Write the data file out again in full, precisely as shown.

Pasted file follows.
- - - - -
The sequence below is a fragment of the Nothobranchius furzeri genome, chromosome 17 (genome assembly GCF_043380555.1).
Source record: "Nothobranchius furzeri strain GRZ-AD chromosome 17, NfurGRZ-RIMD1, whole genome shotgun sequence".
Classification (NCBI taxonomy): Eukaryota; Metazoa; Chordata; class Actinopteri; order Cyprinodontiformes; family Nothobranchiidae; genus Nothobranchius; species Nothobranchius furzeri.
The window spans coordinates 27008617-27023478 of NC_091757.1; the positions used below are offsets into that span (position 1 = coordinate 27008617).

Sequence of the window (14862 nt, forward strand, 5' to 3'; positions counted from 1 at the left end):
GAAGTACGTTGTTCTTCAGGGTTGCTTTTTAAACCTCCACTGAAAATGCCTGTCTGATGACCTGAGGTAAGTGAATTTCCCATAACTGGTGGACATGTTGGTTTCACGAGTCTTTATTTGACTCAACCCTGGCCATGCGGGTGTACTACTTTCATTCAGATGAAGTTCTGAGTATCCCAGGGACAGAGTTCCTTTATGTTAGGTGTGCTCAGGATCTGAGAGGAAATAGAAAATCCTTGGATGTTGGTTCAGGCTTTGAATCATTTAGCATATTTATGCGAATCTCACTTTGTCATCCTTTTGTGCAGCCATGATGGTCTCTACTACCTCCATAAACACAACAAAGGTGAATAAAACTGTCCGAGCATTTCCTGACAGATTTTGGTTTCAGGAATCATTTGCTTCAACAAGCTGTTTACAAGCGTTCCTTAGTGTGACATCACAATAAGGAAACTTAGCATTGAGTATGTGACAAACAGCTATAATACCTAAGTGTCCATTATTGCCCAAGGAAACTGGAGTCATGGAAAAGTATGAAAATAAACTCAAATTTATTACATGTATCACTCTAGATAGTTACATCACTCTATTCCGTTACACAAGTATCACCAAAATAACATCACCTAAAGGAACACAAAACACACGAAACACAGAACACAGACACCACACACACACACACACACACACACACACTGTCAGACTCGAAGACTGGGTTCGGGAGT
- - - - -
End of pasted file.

The sequence below is a fragment of the Nothobranchius furzeri genome, chromosome 17 (genome assembly GCF_043380555.1).
Source record: "Nothobranchius furzeri strain GRZ-AD chromosome 17, NfurGRZ-RIMD1, whole genome shotgun sequence".
Classification (NCBI taxonomy): Eukaryota; Metazoa; Chordata; class Actinopteri; order Cyprinodontiformes; family Nothobranchiidae; genus Nothobranchius; species Nothobranchius furzeri.
The window spans coordinates 27008617-27023478 of NC_091757.1; the positions used below are offsets into that span (position 1 = coordinate 27008617).

Sequence of the window (14862 nt, forward strand, 5' to 3'; positions counted from 1 at the left end):
GAAGTACGTTGTTCTTCAGGGTTGCTTTTTAAACCTCCACTGAAAATGCCTGTCTGATGACCTGAGGTAAGTGAATTTCCCATAACTGGTGGACATGTTGGTTTCACGAGTCTTTATTTGACTCAACCCTGGCCATGCGGGTGTACTACTTTCATTCAGATGAAGTTCTGAGTATCCCAGGGACAGAGTTCCTTTATGTTAGGTGTGCTCAGGATCTGAGAGGAAATAGAAAATCCTTGGATGTTGGTTCAGGCTTTGAATCATTTAGCATATTTATGCGAATCTCACTTTGTCATCCTTTTGTGCAGCCATGATGGTCTCTACTACCTCCATAAACACAACAAAGGTGAATAAAACTGTCCGAGCATTTCCTGACAGATTTTGGTTTCAGGAATCATTTGCTTCAACAAGCTGTTTACAAGCGTTCCTTAGTGTGACATCACAATAAGGAAACTTAGCATTGAGTATGTGACAAACAGCTATAATACCTAAGTGTCCATTATTGCCCAAGGAAACTGGAGTCATGGAAAAGTATGAAAATAAACTCAAATTTATTACATGTATCACTCTAGATAGTTACATCACTCTATTCCGTTACACAAGTATCACCAAAATAACATCACCTAAAGGAACACAAAACACACGAAACACAGAACACAGACACCACACACACACACACACACACACACACACTGTCAGACTCGAAGACTGGGTTCGGGAGT